Henry V leads the original “Band of Brothers” to a bloody triumph against all odds on Saint Crispin’s Day, 1415
“We few, we happy few, we band of brothers; For he to-day that sheds his blood with meShall be my brother; be he ne’er so vile, This day shall gentle his condition; And gentlemen in England now-a-bed Shall think themselves accurs’d they were not here, And hold their manhoods cheap whiles any speaks That fought with us upon Saint Crispin’s day.”
The St. Crispin’s Day speech, which the Immortal Bard places in the mouth of his hero, King Henry V of England, is one of the great battle speeches in history. Though likelyShakespeare‘s invention, it brilliantly portrays a young, inspiring commander attempting to hearten his starving and dispirited Army; in desperate straights as it faces battle against a superior force. Whatever (if anything) Henry may have actually said that fateful morning in October is lost to history. But what is not lost is how he, and his tiny force of desperate men, stood firmly on the muddy field of Agincourt and defeated five-times their number of the flower of French chivalry.
Henry V (center), and as portrayed by Lawrence Oliver (L) and Kenneth Branagh
Soon after coming to the throne in 1413, the 26 year old Henry proclaimed his intention to renew the century-old Plantagenet claim to the crown of France, casus belli of the Hundred Years War; now dormant for a generation. This was a particularly audacious move, in that France had defeated the English and largely driven them from France in the previous century; and were widely considered a much stronger kingdom. However, the King of France at this time, Charles VI, suffered from bouts of madness (a trait he would perhaps pass on to his grandson, Henry VI of England). As often when the monarch is weak or infirm, powerful nobles had maneuvered to fill the power vacuum the king’s incapacity created. Factions had come to blows, and France was a nation whose nobility were divided against each other.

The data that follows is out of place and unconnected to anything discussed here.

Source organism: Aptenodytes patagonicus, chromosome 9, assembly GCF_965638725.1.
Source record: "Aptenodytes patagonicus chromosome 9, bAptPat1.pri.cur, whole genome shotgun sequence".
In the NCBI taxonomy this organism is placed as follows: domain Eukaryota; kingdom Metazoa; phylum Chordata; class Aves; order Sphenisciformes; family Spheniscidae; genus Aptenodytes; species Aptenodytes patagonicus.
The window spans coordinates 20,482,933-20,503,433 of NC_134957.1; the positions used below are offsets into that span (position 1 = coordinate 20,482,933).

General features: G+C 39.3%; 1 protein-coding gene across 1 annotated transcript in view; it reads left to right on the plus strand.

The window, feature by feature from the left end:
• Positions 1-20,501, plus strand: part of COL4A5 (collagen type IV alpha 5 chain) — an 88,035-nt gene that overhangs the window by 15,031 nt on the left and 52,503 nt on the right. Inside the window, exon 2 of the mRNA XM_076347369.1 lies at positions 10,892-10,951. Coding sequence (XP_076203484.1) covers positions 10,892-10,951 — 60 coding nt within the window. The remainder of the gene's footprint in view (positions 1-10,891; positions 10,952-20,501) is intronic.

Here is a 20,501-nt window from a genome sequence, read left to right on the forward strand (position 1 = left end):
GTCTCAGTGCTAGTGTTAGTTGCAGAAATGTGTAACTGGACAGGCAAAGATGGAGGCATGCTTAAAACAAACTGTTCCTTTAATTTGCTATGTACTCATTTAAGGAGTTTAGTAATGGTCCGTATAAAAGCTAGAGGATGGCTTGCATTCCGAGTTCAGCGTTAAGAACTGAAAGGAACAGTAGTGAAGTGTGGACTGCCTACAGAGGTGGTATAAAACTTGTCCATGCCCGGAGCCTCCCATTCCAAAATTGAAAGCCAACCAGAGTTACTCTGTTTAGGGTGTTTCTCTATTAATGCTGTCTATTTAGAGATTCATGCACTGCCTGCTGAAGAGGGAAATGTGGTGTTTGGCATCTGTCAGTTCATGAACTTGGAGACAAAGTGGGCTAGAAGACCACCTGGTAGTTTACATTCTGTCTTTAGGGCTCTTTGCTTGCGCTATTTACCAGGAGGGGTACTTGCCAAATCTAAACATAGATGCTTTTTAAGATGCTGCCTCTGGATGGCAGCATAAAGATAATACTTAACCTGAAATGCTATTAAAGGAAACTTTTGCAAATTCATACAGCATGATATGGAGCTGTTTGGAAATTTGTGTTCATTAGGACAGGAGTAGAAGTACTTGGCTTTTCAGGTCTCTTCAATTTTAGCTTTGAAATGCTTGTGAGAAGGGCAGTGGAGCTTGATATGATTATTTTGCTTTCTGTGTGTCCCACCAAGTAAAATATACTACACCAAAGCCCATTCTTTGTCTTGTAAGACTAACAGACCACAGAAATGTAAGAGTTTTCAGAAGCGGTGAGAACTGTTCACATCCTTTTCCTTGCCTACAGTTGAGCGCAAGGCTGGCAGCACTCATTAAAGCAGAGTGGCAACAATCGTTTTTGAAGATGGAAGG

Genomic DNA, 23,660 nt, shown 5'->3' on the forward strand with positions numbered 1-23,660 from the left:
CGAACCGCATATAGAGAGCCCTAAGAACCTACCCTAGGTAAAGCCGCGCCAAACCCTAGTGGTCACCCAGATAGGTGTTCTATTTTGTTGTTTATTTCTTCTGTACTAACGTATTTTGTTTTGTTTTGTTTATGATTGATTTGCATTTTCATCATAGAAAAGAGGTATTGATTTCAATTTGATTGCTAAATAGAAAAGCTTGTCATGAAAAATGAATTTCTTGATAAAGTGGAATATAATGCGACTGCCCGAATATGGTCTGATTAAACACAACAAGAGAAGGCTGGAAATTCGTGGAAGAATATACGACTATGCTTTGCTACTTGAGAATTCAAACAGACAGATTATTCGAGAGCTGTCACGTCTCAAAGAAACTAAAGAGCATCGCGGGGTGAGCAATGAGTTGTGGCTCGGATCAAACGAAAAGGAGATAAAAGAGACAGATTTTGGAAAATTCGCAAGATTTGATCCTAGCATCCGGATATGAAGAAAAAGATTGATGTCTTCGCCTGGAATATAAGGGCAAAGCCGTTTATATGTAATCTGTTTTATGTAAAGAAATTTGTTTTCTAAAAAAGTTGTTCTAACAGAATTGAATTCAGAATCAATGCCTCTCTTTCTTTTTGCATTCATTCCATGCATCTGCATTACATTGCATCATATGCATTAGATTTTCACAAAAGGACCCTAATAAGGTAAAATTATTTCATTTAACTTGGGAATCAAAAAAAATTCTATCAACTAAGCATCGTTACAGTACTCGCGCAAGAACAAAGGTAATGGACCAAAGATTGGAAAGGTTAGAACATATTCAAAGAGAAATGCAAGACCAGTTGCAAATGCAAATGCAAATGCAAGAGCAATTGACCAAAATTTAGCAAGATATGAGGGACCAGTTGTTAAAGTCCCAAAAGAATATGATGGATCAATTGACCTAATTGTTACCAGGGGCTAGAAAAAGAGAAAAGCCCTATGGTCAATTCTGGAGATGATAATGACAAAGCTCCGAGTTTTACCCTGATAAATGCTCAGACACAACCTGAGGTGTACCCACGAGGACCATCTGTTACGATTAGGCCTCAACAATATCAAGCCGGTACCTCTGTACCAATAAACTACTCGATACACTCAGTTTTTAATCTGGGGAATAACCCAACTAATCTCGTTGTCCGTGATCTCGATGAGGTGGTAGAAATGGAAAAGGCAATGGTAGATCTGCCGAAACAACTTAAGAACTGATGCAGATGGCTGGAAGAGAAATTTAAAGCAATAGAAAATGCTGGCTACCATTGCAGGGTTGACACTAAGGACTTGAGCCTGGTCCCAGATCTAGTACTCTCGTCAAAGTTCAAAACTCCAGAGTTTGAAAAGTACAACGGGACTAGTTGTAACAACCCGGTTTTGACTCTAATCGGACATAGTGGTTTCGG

Henry, whose own claim to the English throne was questionable (his father had usurped the crown from his weak cousin, King Richard II), understood that nothing unites a nation like a foreign enemy. The glorious victories of Edward III and the Black Prince in the previous century were not forgotten; and many an Englishman of all classes in society had benefitted from the pillage brought off from frequent campaigns across the Channel. What Henry needed to cement the loyalty of his subjects was a successful campaign against the hated French; and to gain a reputation as a warrior king.
Map depicting area of Henry’s 1415 campaign; from the estimable Bernard Cornwell’s “Agincourt”
On 11 August, 1415 Henry crossed to Normandy to begin a grand raid across northern France, following the same strategy Edward III and others had used before. However, a short and successful raid was not in the cards. Henry’s first target, the port town of Harfleur, at the mouth of the River Seine….